When ballerina Elizabeth Barreto was a little girl, dancing at her mom’s studio in La Grande, Ore., she would sit in front of the television and watch her mom’s collection of dance VHS tapes when she wasn’t in class.
Her favorite was the Royal Ballet’s 1980s production of “The Sleeping Beauty,” one of the biggest of the big classical story ballets. It starred Viviana Durante, who was famous for her interpretation of the title role.
“When I was a kid, it was my favorite thing ever,” she says. “I would watch it all the time.”
So, it’s no surprise that it was the first thing Barreto went back to when she found out she would dance the role of Princess Aurora in this production of the Tchaikovsky ballet. Artistic Director Peter Anastos created this staging, which Ballet Idaho first danced in 2011.
It’s a dream role that fits her personality, she says.
“She’s supposed to be 16 for the majority of her dancing, and I’m just a very bubbly person naturally,” Barreto says. “I guess it’s either very easy or very natural for me to become this princess. Then in the third act, after she’s been asleep for 100 years and she’s getting married, she’s suddenly a woman. She’s regal and stately, and that’s a nice change.”
This is Barreto’s fourth time performing the role. She did three student productions. This is her first time doing the full-length ballet — and that’s like running a marathon, and not just because of the demanding physicality. It’s about building a character through nuance and style, and that takes study and coaching. She’s working with Anastos and ballet master Alex Ossadnik, and watching other recordings of dancers’ performances to create her Aurora.
“The actual steps we do in class every day,” she says. “We put them together in specific ways, and then it’s a matter of really practicing.”
But it’s the moments in between the steps that will make the role hers.
“I’m looking for the transitions of the arms and positions of the head,” she says. “Those are the things that aren’t really taught. You know what the next step is, but it’s up to you how you get there.”
Landing this plum role is a coup for Barreto, 26, but it doesn’t come out of nowhere. She’s been on a progression toward this moment since moving to Idaho from Anaheim Ballet four years ago. In March, she danced the lead role, with partner Daniel Ojeda, in the company’s performance of Balanchine’s “Valse Fantasie.”
She truly dazzled in that role. Now, she’s up for this challenge.
The most difficult part of the ballet for Aurora is the Rose Adage in the first act. It’s considered one of the hardest dances in all of ballet.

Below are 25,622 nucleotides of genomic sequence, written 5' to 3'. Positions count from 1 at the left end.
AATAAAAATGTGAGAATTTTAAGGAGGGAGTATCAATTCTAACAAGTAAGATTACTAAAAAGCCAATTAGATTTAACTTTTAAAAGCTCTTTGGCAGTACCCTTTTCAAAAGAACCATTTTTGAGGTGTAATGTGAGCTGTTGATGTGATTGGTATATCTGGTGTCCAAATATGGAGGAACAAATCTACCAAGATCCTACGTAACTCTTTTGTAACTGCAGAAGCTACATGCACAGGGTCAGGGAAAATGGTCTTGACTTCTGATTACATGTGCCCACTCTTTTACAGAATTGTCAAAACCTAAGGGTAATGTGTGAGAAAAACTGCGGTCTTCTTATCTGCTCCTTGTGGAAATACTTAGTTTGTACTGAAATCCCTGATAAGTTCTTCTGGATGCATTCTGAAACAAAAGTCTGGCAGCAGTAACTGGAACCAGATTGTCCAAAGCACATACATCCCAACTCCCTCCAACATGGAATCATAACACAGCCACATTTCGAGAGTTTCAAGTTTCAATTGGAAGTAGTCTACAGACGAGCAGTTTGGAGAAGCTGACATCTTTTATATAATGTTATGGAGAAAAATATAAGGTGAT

On her 16th birthday, Aurora is being courted by four princes.
“You have to partner with four different guys and do turns with each,” she says. “Who knows how it’s going to work? And it’s all basically balancing on your right leg. If you don’t hold it, you’ve basically ruined the ballet, so no pressure,” she says laughing.
While she balances, each suitor hands her a rose and then promenades her around — that means they turn while she holds her one position, like the ballerina on top of a music box.
“Adrenaline helps,” she says. “But a lot of it is mental for me. It’s feeling completely calm when I let go of one hand and take the next one. That’s where it can go wrong. If you let any doubt into your mind, you’re done.”
The legendary choreographer Marius Petipa created the first “Sleeping Beauty” in the latter part of the 19th century based on Charles Perrault’s fairy tale. Much of the choreography for any production of “The Sleeping Beauty” today stems from his steps. For it, Tchaikovsky wrote arguably his best ballet score. Together, they created the standard for the art form. (The music also is very familiar to many people because Walt Disney used it for his 1959 animated film.)
The ballet’s story follows the fairy tale of baby princess Aurora, who is cursed to prick her finger on a spindle and die on her 16th birthday. Fortunately, the Lilac Fairy swoops in and softens the curse, saying that Princess Aurora will only fall into a deep sleep to be awakened by the kiss of true love.
For Barreto, that happens with her longtime friend and dancer Andrew Taft, who dances the role of the prince who awakens Aurora in the third act. Together, they dance the dynamic and beautiful Wedding Pas de Deux.
“I’m so happy to be doing it with Andrew,” she says. “We’ve done a lot of guesting at other ballet companies together, so we’re super comfortable with each other. It’s just fun.”
Ballet Idaho’s ‘The Sleeping Beauty’
8 p.m. Friday, April 8, and 2 and 8 p.m. Saturday, April 9, Morrison Center, 2201 Cesar Chavez Lane, Boise. $38-$58. 343-0556, ext. 220; balletidaho.org.